06
Dec
2019

EXCLUSIVE: 12 Rounds with ex-IBO Champion Peter Manfredo Jr.

Phil Jay 05/08/2011
Peter Manfredo Jr.

📸 Ian Barnard

Born in 1980 in Providence, Rhode Island, Peter Manfredo Jr made his professional debut in late 2000 after a promising amateur career. The second-generation fighter won numerous titles including the outstanding boxer award at the Junior Olympics and the New England Golden Gloves.

A decision victory over unbeaten Steve Garrett in his first pro fight was the catalyst for Peter to go on a 20 fight unbeaten run in the light-middleweight ranks, picking up the EBA, IBU and WBO NABO Titles along the way.

In 2004, Peter was one of sixteen middleweight boxers to be offered the chance to compete in a new television show for NBC called “The Contender” in which boxers face off against each other in five and seven round contests until one winner prevailed.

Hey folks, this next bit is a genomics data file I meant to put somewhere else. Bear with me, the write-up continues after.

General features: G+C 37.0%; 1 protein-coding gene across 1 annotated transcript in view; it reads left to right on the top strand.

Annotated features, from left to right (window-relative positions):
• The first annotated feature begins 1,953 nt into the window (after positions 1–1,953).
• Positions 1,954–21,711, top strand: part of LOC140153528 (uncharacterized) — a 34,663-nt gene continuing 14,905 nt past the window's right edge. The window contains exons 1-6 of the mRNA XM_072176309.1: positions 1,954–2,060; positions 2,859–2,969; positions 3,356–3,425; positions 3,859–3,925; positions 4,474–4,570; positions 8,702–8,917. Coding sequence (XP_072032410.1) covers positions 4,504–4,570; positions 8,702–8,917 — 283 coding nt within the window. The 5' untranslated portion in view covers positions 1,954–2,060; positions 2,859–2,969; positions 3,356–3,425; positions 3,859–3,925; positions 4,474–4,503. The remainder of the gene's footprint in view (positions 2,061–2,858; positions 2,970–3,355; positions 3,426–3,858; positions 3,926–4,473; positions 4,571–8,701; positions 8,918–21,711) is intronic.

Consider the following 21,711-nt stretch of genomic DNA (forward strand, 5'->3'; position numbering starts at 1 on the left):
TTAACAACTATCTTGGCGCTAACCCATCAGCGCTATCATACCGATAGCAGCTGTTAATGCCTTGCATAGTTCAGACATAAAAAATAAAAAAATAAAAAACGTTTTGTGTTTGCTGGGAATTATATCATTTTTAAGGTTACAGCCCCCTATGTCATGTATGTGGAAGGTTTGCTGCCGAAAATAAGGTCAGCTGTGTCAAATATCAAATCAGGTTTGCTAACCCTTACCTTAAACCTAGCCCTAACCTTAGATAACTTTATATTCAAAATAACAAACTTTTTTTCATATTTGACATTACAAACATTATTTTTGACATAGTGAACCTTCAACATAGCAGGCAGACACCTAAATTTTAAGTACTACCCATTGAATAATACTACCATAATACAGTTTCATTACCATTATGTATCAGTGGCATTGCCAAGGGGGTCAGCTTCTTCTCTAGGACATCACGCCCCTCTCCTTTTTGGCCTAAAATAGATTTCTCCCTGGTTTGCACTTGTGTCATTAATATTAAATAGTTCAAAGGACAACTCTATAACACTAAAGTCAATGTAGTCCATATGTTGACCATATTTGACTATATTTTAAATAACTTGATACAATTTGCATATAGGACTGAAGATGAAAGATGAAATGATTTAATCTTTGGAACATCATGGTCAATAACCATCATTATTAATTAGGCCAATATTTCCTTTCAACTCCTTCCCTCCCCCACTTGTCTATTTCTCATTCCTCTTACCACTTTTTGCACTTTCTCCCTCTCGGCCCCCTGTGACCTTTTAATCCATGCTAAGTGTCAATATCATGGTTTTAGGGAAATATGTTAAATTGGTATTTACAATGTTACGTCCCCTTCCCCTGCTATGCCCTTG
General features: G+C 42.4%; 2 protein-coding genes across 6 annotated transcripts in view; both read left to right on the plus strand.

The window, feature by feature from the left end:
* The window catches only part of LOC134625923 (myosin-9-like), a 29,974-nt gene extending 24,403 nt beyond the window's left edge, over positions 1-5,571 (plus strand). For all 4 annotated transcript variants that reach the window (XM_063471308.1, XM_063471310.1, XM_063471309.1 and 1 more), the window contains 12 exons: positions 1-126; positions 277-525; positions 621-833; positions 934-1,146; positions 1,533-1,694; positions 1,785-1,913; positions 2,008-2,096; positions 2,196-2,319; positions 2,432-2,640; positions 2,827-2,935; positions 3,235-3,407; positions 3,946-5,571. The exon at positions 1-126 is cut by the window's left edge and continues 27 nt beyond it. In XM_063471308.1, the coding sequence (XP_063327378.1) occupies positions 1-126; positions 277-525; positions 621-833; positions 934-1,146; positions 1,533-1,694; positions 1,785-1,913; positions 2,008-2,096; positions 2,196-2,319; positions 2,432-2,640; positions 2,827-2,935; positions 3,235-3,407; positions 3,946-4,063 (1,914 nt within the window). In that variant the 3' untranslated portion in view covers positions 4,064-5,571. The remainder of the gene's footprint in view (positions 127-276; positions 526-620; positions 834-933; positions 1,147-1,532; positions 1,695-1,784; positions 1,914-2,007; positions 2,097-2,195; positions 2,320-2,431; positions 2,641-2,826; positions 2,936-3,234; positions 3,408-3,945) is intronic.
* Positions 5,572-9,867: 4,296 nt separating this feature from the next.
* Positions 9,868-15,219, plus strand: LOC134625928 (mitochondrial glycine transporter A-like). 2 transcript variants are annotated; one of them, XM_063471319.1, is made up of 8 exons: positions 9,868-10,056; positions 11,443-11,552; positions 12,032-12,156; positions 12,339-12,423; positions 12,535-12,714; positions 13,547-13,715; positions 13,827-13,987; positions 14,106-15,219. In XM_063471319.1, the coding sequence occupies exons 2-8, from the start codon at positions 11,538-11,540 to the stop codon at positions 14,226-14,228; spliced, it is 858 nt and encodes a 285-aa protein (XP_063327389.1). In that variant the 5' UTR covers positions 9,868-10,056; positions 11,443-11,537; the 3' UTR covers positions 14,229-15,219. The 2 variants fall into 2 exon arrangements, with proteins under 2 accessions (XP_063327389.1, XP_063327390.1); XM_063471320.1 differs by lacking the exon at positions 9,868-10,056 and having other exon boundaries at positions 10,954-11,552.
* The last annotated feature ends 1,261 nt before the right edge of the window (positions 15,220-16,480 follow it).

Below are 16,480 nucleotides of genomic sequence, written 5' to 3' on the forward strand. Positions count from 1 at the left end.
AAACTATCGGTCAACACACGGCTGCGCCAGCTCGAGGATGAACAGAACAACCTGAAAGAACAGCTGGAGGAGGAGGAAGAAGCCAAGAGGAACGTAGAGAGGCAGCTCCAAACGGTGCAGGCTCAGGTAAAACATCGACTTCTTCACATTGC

Peter took on Alfonso Gomez in his first contest and lost a unanimous decision meaning that he was eliminated from the competition in the first round and had lost his first professional fight.

When the late Jeff Fraza had to pull out of the competition with chicken pox, Peter was asked back and duly beat Miguel Espino to advance to the next phase.

Peter then beat Joey Gilbert on a technical decision after a clash of heads to set up a rematch with Gomez and a revenge win for Peter would advance him to the final match at Caesars Palace in Las Vegas and a chance to become Contender Champion.

A tight bout saw Manfredo defeat Gomez unanimously over seven rounds 68-65, 67-66, 69-64 to avenge his only loss to date and move on to the final match-up against the impressive “Latin Snake” Sergio Mora.